By Anna Bolton
Editor’s note: We did not name the baby or family members during trial coverage in an effort to protect the victim’s identity.
XENIA — A jury decided that it was the man on trial who killed a 6-week-old baby in a Fairborn home last March.
Kali Christon, 23, faces 15 years to life for the murder and felonious assault of the infant who was in his care at the time of his death.
“We think justice was served for [baby],” Assistant Prosecutor David Hayes said July 10 after the jury returned two guilty verdicts. “We think justice was served for [his] mother and the rest of the family … His life was literally snatched from him … It goes without saying that babies are people, too. And they deserve justice. And so to the extent that we have given [him] a little justice, we’re happy with that.”
Defense Attorney Griff Nowicki said he plans to appeal the decision.
“My client and I appreciate the fact that they (jury) took everything into consideration, and actually thought through this instead of rushing into judgment,” Nowicki said. “We appreciate the fact that they listened intently and then took their time looking through everything and coming up with a verdict. It’s not the verdict that we wanted, of course, but they did their job.”
Medical evidence played a major part in the trial, as the state wrapped up its case with testimonies from a forensic pathologist and a pediatric child abuse expert.
Dr. Kelly Liker, chief of division of child advocacy at Dayton Children’s Hospital, took the stand Wednesday morning.
Liker testified that the extent and severity of the injuries the baby sustained would have caused him to become symptomatic immediately, or within “minutes.” That means the baby could not have sustained those injuries in the days prior to the incident, Hayes explained, noting that the defendant told police officers that the baby “went limp” around 2:30 a.m.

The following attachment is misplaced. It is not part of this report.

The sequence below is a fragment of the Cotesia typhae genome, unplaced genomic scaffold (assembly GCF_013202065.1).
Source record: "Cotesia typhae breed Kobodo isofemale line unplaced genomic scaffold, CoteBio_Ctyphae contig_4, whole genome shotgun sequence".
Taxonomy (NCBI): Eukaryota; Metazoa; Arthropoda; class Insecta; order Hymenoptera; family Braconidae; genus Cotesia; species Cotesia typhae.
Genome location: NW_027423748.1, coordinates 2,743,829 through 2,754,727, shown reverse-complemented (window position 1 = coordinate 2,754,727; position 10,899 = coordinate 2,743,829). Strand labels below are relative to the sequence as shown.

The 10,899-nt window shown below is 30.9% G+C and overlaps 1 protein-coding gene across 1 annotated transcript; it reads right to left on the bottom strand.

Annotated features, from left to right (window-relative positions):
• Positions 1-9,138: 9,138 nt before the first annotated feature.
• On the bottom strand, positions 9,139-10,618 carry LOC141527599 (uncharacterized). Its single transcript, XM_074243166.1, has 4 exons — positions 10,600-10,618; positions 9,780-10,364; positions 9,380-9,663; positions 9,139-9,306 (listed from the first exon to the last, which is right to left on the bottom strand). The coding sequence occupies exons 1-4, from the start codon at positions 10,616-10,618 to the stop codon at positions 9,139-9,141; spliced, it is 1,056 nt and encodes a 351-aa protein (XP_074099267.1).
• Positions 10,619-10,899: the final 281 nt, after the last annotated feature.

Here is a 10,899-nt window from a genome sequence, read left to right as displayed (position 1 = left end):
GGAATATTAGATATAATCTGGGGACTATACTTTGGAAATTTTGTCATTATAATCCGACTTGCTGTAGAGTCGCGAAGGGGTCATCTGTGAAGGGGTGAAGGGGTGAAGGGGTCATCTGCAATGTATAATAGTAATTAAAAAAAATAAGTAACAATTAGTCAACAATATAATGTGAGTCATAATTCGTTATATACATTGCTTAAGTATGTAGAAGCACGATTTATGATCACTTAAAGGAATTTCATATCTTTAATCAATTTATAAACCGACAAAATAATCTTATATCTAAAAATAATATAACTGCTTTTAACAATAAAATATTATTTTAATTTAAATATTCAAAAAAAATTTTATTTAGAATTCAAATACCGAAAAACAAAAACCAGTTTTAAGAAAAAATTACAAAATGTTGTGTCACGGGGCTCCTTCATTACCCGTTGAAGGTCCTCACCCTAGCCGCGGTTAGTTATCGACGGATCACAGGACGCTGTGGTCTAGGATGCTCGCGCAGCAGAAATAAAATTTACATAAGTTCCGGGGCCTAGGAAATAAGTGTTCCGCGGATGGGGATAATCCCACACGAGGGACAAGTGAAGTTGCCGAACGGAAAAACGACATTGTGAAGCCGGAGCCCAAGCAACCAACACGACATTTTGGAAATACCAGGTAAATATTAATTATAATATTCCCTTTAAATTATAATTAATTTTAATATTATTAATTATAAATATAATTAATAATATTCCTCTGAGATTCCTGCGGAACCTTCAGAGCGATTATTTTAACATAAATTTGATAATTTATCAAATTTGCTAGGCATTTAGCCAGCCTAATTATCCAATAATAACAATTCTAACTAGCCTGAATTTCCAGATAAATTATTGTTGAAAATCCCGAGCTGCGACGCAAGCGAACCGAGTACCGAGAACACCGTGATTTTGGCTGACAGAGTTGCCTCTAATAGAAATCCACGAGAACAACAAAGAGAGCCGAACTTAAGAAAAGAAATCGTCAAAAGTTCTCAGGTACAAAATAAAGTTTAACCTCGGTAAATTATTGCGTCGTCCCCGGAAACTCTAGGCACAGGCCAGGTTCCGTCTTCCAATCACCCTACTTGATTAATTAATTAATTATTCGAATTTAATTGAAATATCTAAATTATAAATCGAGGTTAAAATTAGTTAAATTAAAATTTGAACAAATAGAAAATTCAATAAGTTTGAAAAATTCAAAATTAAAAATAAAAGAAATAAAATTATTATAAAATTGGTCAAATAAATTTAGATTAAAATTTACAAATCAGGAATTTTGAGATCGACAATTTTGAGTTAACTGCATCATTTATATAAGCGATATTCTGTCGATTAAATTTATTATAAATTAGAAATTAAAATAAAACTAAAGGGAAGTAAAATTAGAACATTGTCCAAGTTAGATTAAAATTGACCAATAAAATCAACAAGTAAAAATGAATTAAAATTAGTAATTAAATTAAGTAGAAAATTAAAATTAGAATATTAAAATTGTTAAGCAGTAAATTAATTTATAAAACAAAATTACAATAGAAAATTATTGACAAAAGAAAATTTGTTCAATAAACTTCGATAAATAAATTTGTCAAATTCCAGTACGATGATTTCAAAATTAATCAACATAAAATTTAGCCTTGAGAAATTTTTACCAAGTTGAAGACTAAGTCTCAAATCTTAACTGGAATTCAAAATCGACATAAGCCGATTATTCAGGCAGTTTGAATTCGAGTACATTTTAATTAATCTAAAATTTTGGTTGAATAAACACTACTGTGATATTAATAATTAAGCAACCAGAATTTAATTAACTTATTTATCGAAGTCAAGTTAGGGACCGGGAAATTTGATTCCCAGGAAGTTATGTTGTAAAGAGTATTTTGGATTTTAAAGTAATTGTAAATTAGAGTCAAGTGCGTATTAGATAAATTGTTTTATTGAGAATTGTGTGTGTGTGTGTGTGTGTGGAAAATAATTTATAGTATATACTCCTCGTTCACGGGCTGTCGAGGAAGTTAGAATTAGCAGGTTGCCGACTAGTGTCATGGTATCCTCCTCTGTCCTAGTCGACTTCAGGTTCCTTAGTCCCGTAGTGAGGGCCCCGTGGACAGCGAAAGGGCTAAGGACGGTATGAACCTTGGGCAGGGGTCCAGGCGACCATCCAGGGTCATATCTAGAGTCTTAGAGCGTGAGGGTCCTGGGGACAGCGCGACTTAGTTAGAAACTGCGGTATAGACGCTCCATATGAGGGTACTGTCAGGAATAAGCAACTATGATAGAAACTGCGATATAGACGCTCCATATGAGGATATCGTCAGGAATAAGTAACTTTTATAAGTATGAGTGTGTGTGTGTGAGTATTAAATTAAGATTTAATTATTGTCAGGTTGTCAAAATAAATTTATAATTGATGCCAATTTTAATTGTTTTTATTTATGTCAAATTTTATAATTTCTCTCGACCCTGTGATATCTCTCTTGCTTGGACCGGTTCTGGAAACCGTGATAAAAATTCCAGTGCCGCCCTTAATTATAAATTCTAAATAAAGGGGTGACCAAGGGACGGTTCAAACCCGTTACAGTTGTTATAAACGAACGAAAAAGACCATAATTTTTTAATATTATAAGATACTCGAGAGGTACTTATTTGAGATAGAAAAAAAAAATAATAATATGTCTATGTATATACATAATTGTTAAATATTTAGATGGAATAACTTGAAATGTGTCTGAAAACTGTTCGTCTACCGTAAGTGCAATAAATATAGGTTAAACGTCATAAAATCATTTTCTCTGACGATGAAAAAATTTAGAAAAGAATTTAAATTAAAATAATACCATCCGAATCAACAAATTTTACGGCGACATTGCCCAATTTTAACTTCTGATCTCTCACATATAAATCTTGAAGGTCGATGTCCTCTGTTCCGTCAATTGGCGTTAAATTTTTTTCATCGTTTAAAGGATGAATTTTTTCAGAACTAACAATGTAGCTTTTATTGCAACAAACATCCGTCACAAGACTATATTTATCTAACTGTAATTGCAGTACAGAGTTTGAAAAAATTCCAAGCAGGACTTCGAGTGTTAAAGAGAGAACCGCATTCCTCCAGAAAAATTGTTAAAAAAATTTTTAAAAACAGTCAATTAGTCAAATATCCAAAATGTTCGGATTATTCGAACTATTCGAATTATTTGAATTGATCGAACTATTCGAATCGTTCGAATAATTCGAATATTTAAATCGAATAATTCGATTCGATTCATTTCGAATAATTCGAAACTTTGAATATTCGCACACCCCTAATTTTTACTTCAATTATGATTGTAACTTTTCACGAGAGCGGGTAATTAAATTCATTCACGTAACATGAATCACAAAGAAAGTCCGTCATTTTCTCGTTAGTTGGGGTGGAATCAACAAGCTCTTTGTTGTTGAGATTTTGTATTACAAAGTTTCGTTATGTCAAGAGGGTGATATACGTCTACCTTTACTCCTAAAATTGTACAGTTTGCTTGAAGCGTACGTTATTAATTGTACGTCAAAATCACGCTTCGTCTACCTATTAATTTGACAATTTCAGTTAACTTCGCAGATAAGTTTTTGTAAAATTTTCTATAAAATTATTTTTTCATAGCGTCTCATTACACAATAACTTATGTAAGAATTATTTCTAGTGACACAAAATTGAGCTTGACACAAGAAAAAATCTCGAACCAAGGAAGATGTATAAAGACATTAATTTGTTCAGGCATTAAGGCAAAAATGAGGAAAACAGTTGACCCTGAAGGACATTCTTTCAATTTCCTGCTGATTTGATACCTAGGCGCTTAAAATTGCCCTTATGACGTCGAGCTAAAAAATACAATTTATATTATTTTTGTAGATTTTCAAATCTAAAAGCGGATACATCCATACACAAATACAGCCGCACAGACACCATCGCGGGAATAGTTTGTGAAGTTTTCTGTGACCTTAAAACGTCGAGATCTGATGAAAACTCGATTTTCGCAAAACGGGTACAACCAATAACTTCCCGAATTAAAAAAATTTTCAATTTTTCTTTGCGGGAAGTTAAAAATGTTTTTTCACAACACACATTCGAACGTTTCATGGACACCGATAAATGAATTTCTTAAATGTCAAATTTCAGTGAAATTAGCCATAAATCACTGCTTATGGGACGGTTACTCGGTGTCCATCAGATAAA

Liker, giving her medical opinions, also testified that the injuries sustained could not have been due to a fall or from being dropped. She said a torn frenulum — the tissue that connects the lip to gum — as found in the baby, is often indicative of force-feeding a bottle or pacifier to keep a baby from crying. And the hemorrhages in the eyes, she said, are consistent with injuries caused by shaking a baby.
“The sum total of the injuries … were the result of physical abuse, and with the head injuries specifically, the abuse of head trauma,” she said in her conclusion.
Nowicki cross-examined Liker, asking her questions about whether or not another young child in the room could have caused the injuries when Christon was downstairs making a bottle. Liker said a 2-year-old child would not be capable of causing such injuries.
Nowicki posed the possibility of older children in the house harming the infant, while prosecutors stuck to the fact that Christon had said none of them were present during the incident.
“He cannot say what happened in the room when he wasn’t there,” Nowicki said.
The jury heard one last time from attorneys before they were released for deliberation.
“The evidence in this case shows you, ladies and gentlemen, as uncomfortable and unpleasant as it is, that on March 8, 2018, a young man, who was taking care of a 6-week-old baby, was awakened by that baby,” Hayes said. “He couldn’t calm that baby down. He got frustrated with the baby crying. The baby wouldn’t take the bottle. So he shoved the bottle in the baby’s mouth, tore his frenulum. The baby still wouldn’t calm down. And then he started to hit the baby. The sole caregiver of the child, who was up with the child at 2:30 in the morning, is the one who caused the injuries.”
Nowicki also addressed the jury.
“My client suffered an unbelievable tragedy,” he said. “Not only did the child die in his arms but he tried to resuscitate the child. He tried everything. He could still hear a heartbeat, so he kept trying CPR … He tried everything that he could.”
Sentencing is set for 2 p.m. Thursday, July 11.